23. Xen LSB. On a future Ubuntu developer CD, we could implement an LSB-build of Linux, load it through Xen, and allow us to test our software with it. When we're done, we can reformat that Xen partition rapidly and start over again.

  24. The iPod icon on the desktop should launch a user-assignable import/export/playback app, not Nautilus.

  25. Stay away from Mono-based products. I don't trust Microsoft and also don't want to give Microsoft any credit for VS.NET.

  26. Power users on Ubuntu need virus scanners because they often open ports and install beta stuff, sometimes occasionally putting themselves at risk (like me). As well, newbies may mistakenly think that an OS without a virus scanner is inferior. So I think Ubuntu needs a ClamAV control panel for scheduling, and a GNOME panel applet for knowing the status.

  27. Ubuntu app that acts like a fantastic alarm clock. Most of the night, it dims the screen and shows a very dim clock (moving it like a screensaver, and showing day, time, and date). In the morning when the alarm goes off, it either uses 'festival' to talk to you, plays Ogg files, or plays Internet radio. After 45 minutes of ignoring the alarm, the workstation can be set to do a system beep at about 1 beep every 3 seconds just in case the talking, music, and radio fails. In the morning, the dim clock goes brighter as it comes within 1 hour of time to wake up, and goes dimmer again after 2 hours of going off. Another feature in the morning is that it loads Firefox and shows you the latest headlines in a kind of reddit-like form, and downloads your email.

  28. Ubuntu app that acts like a highly advanced answering machine. It records messages from the modem card, filters out background noise and white noise, speeds up the voice, converts it from high-pitched to base-pitched, and compress it into tiny files. Meanwhile, it also does an attempt of voice recognition and emails you the message file and the interpreted text.

  29. Gnome vpnc front-end.

  30. Easy config of Ubuntu Server Roles -- mail & calendaring, department portal, file server (SSHFS, NFS, and/or Samba), Asterisk PBX, PHP and Database Server (MySQL, PostgreSQL, SQLIte), LDAP Server, and Samba AD emulation server.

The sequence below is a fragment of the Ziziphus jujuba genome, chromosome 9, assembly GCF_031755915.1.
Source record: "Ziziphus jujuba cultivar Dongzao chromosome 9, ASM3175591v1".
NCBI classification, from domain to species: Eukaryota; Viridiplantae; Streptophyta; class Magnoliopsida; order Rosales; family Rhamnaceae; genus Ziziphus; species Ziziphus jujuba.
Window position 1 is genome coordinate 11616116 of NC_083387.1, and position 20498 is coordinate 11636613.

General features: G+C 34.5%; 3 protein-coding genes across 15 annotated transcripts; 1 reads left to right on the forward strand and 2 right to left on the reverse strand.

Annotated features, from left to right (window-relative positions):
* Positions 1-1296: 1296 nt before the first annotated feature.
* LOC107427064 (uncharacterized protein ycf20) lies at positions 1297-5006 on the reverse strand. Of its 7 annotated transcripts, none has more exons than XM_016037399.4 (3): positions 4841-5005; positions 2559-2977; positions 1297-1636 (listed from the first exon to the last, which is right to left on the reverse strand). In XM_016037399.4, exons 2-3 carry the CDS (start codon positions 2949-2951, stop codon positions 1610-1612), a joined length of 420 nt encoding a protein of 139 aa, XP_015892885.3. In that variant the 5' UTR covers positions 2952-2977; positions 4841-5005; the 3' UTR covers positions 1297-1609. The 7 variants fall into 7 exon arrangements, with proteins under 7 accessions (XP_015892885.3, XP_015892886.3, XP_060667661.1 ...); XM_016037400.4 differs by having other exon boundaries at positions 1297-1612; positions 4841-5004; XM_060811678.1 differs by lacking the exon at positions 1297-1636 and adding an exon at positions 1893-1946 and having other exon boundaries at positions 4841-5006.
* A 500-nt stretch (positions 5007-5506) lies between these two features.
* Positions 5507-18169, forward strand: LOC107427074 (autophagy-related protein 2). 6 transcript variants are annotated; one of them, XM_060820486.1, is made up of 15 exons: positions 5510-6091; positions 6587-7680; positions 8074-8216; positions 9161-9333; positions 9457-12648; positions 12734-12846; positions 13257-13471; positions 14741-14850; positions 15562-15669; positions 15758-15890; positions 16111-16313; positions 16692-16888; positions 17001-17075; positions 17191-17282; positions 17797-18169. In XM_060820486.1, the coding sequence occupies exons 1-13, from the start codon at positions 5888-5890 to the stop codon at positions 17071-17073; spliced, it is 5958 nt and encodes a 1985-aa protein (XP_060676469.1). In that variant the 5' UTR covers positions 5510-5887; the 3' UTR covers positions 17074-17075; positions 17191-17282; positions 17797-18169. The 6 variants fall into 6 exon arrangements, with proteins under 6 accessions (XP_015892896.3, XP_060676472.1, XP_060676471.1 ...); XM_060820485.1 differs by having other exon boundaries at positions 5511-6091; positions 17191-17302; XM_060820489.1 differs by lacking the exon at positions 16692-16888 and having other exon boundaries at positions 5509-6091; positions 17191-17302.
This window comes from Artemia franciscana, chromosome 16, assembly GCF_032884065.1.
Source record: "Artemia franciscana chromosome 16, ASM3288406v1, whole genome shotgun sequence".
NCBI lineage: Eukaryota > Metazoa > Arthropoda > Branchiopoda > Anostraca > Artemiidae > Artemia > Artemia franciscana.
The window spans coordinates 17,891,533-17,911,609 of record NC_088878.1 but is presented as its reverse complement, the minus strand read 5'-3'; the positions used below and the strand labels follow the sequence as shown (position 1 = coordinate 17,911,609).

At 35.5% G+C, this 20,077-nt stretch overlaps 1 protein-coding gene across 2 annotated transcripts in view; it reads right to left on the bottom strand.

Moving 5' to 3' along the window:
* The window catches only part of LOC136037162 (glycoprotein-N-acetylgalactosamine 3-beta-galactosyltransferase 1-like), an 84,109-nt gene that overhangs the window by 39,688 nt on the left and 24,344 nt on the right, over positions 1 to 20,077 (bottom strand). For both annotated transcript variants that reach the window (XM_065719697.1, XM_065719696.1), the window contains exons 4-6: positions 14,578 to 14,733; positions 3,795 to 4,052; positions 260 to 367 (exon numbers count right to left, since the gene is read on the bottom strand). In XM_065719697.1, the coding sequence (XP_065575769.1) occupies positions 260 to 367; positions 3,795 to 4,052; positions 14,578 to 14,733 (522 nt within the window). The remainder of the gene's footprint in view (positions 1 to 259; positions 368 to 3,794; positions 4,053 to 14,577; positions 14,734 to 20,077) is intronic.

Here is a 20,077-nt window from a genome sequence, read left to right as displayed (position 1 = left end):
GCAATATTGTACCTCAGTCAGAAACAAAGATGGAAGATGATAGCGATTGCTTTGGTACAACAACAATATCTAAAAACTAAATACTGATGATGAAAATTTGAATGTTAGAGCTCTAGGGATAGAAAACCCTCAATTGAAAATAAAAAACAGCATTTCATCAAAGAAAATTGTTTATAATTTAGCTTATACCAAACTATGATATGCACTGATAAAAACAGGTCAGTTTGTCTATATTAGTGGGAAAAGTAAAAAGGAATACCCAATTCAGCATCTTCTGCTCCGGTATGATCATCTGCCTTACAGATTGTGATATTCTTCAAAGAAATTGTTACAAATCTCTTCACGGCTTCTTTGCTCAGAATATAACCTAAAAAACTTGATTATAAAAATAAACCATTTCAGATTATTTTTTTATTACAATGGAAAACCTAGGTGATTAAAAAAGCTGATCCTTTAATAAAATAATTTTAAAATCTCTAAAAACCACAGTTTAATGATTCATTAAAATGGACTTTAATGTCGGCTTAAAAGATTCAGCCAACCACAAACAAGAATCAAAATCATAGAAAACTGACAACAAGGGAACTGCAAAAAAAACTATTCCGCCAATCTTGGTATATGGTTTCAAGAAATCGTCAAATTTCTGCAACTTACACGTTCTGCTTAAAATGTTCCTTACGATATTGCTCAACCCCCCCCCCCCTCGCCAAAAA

Strange Ubuntu iPod Experiences

For chrissakes, I just want to get an iPod icon to appear on my desktop when I put it in, and when I double-click it I can assign that to an import/export/playback app that actually works. Sure, the icon appears, but it launches Nautilus instead of an app that I want to assign. They said Rhythmbox on GNOME was all the rage, but I couldn't figure out how to write files to it, only read them off of it. I also found that Rhythmbox crashed unless I used gtkpod and this trick to create a fresh iTunes database file on the thing. So in the end, I stuck with gtkpod, which works sort of okay and the interface is fairly clear. (I also like the fact that I could customize the interface in gtkpod by changing the pixmaps in /usr/share/gtkpod and editing the Glade file.)

Others have bragged about Banshee, but I don't want to catch Mono or give any credence to the worthiness of Microsoft, so I refuse to install it. And still others bragged about other players, which I tried too, but they failed far worse than gtkpod. So folks, stick with gtkpod -- you won't be disappointed.

I'm doing this for my daughter's new iPod that we want to give her for Christmas. I don't want her to go back to Windows, so I'm doing everything I can to make Ubuntu the environment she likes to use. So far, Ubuntu is working with my daughter and my wife, and I made it look very much like Windows so that they wouldn't be confused. They done their class work on it, shopped, did online banking, watched YouTube videos, and a lot of things that make Bill Gates and Steve Ballmer stay awake with nightmares at night. That's a good thing.